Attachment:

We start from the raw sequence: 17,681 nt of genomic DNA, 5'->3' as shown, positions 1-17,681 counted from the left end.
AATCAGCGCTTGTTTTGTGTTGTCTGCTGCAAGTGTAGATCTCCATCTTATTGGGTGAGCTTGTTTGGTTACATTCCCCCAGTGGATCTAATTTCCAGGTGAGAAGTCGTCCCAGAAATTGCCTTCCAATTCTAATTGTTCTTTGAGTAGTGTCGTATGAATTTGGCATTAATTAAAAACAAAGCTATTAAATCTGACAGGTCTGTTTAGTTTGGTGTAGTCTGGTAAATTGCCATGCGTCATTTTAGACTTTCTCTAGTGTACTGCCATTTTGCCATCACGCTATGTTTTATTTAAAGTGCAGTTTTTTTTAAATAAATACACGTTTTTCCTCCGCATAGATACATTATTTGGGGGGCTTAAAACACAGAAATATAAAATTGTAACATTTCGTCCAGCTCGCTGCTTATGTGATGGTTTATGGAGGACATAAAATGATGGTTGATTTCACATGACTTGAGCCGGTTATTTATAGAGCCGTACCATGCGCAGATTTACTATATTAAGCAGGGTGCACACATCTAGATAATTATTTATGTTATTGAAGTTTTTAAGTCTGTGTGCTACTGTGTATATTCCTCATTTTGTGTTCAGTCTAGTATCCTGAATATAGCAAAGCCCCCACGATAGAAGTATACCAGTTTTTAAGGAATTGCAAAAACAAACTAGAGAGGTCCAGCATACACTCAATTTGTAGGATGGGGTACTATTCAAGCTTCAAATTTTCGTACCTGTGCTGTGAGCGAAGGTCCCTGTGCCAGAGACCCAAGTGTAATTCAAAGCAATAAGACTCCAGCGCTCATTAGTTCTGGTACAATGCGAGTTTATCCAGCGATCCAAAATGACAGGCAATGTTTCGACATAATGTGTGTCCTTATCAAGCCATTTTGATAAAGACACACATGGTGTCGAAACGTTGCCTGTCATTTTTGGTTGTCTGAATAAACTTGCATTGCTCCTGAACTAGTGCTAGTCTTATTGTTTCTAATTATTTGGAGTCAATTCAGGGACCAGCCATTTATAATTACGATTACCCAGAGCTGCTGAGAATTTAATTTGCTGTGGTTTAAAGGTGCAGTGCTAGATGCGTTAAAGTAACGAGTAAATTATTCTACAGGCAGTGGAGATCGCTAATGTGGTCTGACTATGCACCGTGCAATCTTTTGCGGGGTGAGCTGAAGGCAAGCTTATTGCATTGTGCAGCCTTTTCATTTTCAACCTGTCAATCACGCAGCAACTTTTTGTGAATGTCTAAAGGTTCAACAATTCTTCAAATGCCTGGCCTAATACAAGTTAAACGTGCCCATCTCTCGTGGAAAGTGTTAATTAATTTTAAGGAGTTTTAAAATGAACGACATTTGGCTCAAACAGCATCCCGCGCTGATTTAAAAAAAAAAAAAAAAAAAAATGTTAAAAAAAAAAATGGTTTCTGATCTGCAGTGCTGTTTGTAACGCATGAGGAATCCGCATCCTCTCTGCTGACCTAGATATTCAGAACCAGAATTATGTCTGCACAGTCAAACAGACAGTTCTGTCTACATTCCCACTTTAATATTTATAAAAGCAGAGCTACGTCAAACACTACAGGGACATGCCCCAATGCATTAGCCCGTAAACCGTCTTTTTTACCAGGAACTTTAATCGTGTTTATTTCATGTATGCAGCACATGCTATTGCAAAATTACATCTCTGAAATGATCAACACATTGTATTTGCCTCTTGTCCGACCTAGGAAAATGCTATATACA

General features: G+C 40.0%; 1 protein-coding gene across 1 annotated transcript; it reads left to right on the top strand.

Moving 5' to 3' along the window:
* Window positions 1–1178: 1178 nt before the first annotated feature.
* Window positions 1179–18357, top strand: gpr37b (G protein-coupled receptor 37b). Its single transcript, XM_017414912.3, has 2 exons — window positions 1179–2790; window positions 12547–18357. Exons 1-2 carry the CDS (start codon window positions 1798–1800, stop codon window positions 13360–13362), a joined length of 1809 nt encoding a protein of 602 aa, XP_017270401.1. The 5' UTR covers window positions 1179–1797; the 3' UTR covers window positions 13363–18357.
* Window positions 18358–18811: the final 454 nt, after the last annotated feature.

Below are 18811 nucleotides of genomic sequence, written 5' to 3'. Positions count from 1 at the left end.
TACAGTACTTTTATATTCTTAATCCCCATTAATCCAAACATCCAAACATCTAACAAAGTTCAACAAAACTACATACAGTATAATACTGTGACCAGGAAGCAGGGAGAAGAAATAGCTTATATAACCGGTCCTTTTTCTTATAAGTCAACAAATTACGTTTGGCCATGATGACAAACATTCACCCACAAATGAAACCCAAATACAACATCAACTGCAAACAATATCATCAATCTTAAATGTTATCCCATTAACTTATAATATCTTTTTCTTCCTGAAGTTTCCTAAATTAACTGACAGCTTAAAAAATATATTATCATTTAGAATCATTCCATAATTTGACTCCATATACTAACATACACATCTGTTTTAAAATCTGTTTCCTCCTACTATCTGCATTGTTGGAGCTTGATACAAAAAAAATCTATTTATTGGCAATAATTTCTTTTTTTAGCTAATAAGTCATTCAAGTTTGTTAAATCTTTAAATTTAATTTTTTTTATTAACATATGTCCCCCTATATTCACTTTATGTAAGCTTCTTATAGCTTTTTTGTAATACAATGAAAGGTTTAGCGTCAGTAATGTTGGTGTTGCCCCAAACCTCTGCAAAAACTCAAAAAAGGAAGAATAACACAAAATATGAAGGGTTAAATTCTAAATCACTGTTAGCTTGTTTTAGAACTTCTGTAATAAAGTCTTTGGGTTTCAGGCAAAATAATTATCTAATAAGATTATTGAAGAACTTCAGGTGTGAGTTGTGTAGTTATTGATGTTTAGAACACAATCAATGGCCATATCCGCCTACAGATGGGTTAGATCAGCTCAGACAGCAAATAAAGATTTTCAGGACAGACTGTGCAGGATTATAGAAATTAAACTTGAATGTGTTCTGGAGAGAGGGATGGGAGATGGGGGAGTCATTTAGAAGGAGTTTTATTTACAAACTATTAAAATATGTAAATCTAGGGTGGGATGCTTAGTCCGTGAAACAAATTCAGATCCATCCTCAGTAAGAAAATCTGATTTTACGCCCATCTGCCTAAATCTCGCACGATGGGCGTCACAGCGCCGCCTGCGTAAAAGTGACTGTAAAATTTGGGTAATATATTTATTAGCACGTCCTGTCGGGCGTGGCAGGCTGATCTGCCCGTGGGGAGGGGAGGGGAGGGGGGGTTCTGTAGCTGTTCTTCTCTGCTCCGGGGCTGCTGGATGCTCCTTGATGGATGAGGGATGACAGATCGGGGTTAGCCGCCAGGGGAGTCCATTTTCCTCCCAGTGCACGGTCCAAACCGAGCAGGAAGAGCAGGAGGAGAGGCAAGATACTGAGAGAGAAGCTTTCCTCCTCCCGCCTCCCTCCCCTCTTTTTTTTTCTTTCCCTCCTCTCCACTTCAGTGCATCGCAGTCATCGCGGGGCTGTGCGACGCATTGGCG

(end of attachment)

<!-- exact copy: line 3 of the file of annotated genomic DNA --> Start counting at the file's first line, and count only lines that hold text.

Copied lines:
General features: G+C 40.0%; 1 protein-coding gene across 1 annotated transcript; it reads left to right on the top strand.